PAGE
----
Recent advances in technology and surgical techniques have dramatically improved pediatric surgery, which has become more accurate, more predictable, and often less invasive. At HSS, surgeons conduct more than 3,100 surgeries for children and adolescents each year. We interviewed Roger Widmann, MD, chief of Pediatric Orthopedic Surgery at HSS, about recent advances that have transformed the field.
Roger Widmann, MD, uses advanced technology to ensure that broken bones and limb abnormalities are fixed with precision.
Guided growth procedures allow surgeons to achieve major changes in limb alignment through minimally invasive surgery for children with limb length discrepancy, bow legs, knock knees, and even some spine curvatures. In these procedures, surgeons insert small plates and screws that guide growth plates to grow in the desired alignment, essentially tricking growth plates to grow straighter. HSS pediatric orthopedic surgeon Daniel Green, MD, helped invent a guided device that is used around the country to correct bow legs in children.
In the recent past, surgeons needed to cut the bone in a major surgical procedure called an osteotomy, in which large plates and screws were used to correct and maintain alignment. Today, pediatric surgeons routinely correct alignment with less than a one-inch incision, resulting in a much faster and less painful recovery.
“We want kids to get back to their normal lives as soon as possible. Kids are back to full activity within weeks of a guided growth procedure, whereas recovery from an open osteotomy usually takes months,” says Dr. Widmann.
Guided growth procedures have also transformed care for children with spinal curvatures. Surgeons now insert internal lengthening devices – a “growing rod” in the spine or a VEPTR in the ribs – that allow a child’s spine to continue to grow as it is straightened. Every six months, the surgeon lengthens the rod in a minimally invasive outpatient visit to match the child’s growth.
Fifteen to twenty years ago, children’s spines were surgically straightened before they were fully grown, which led to pulmonary complications. Today, children are generally managed with guided growth tools until they are fully grown, at which time spinal fusion surgery may or may not be necessary. In development are internal magnetically controlled lengthening devices that may soon allow surgeons to lengthen the rods without any surgery whatsoever. The surgeon will insert an electromagnetic device in a patient’s back, and the rod will lengthen with a press of a button. “There is good evidence to support this technology, both basic science and clinical evidence, so this is something that’s just around the corner,” says Dr. Widmann. “Then another procedure will become noninvasive.”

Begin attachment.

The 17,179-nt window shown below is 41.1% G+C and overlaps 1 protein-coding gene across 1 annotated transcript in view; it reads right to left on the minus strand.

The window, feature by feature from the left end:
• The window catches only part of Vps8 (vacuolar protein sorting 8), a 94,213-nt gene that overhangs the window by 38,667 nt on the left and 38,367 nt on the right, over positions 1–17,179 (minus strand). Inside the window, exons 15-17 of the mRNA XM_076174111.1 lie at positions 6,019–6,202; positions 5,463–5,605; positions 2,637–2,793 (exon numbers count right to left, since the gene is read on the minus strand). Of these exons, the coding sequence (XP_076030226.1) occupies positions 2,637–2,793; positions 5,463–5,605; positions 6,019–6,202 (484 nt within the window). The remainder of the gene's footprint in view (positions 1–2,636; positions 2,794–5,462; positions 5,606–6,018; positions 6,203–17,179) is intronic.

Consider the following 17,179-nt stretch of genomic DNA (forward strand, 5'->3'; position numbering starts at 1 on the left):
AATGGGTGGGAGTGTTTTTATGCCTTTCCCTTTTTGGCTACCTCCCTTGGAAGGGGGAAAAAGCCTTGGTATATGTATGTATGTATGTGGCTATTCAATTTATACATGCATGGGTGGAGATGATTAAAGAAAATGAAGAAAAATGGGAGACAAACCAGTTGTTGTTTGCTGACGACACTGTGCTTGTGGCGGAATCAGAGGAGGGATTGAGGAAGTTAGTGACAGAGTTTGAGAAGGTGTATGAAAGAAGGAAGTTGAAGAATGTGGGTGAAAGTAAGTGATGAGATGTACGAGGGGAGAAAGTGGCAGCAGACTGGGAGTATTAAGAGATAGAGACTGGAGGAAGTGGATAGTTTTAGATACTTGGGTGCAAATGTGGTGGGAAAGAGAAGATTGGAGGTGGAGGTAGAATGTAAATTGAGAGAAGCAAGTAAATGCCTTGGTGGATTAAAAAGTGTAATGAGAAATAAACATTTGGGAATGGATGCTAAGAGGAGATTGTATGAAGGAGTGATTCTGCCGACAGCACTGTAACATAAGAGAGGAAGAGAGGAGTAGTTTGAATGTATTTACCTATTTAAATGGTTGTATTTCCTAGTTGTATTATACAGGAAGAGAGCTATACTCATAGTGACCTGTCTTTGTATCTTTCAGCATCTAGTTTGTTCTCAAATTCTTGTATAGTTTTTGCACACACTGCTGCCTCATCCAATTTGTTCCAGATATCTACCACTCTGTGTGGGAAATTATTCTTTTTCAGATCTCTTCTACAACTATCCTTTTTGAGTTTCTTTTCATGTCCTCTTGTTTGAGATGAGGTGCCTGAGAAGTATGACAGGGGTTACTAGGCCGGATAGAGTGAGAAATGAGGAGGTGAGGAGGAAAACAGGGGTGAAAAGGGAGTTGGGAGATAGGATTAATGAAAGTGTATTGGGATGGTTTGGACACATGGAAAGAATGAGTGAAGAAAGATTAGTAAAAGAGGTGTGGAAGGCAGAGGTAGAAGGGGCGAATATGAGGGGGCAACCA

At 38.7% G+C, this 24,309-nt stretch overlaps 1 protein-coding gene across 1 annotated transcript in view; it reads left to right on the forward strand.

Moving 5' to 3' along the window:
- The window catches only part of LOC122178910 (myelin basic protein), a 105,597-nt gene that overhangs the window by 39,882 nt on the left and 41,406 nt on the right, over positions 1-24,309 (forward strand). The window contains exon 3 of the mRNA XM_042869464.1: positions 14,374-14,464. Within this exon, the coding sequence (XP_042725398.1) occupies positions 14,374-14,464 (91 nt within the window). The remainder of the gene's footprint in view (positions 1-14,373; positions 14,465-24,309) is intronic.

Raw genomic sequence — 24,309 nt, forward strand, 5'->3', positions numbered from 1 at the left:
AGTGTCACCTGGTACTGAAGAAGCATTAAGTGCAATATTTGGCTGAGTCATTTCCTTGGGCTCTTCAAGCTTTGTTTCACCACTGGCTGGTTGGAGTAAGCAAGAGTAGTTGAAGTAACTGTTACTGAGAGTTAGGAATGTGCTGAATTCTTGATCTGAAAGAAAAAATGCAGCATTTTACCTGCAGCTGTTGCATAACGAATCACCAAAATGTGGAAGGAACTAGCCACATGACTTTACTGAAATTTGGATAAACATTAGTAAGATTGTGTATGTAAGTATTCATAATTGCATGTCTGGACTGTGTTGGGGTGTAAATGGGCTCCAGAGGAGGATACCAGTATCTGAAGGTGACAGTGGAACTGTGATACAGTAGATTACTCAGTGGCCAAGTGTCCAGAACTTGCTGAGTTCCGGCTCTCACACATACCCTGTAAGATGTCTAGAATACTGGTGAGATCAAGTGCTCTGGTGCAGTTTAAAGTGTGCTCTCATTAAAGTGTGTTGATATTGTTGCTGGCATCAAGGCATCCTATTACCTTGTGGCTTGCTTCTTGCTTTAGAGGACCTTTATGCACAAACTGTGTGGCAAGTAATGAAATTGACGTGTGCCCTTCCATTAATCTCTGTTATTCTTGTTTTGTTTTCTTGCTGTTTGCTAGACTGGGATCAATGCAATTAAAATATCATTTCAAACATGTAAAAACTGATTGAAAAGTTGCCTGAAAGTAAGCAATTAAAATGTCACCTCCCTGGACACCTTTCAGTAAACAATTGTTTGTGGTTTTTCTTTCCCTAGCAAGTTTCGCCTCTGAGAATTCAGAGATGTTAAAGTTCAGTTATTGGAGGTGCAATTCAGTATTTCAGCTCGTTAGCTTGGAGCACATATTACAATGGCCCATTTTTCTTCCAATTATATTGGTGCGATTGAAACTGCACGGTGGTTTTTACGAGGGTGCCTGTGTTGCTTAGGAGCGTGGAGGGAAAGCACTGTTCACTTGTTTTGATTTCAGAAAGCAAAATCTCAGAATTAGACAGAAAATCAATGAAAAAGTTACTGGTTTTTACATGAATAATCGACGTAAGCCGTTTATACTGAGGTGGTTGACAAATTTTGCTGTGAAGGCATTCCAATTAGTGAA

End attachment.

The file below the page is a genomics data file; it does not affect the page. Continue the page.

A new technology called “computer-guided surgical correction” has dramatically improved the precision of limb deformity surgery over the past ten years. Surgeons now precisely program the desired correction into a computer following surgery, and then gradually achieve that correction using external fixators that are adjusted during follow-up outpatient visits.
“This technology allows us to correct all aspects of complex deformities – including length, angulation, and rotation – simultaneously, whereas ten years ago we would have corrected each one of those things separately and sequentially and with less accuracy,” says Dr. Widmann. “We are now very confident that we can achieve correction in all three planes.”
At HSS, the entire pediatric team is focused on patient safety, and exposing children to as little radiation as possible is a high priority. Pediatric imaging experts increasingly use MRI and ultrasound to minimize children’s exposure to X-rays. For situations in which X-rays are necessary, HSS is one of the first centers to acquire an EOS® system – a low dose X-ray imaging system for spine and limbs – which gives a 3-D image with only ten percent of the radiation of a standard X-ray machine.
“While the surgical principles remain the same, there are very few procedures that from a technical standpoint we do the same way as we did ten to 15 years ago,” says Dr. Widmann. “In many cases, children can get back to their lives faster following surgery, since new techniques have shortened the recovery time and improved expected outcomes.”
Read the full Discovery to Recovery Fall 2013 issue.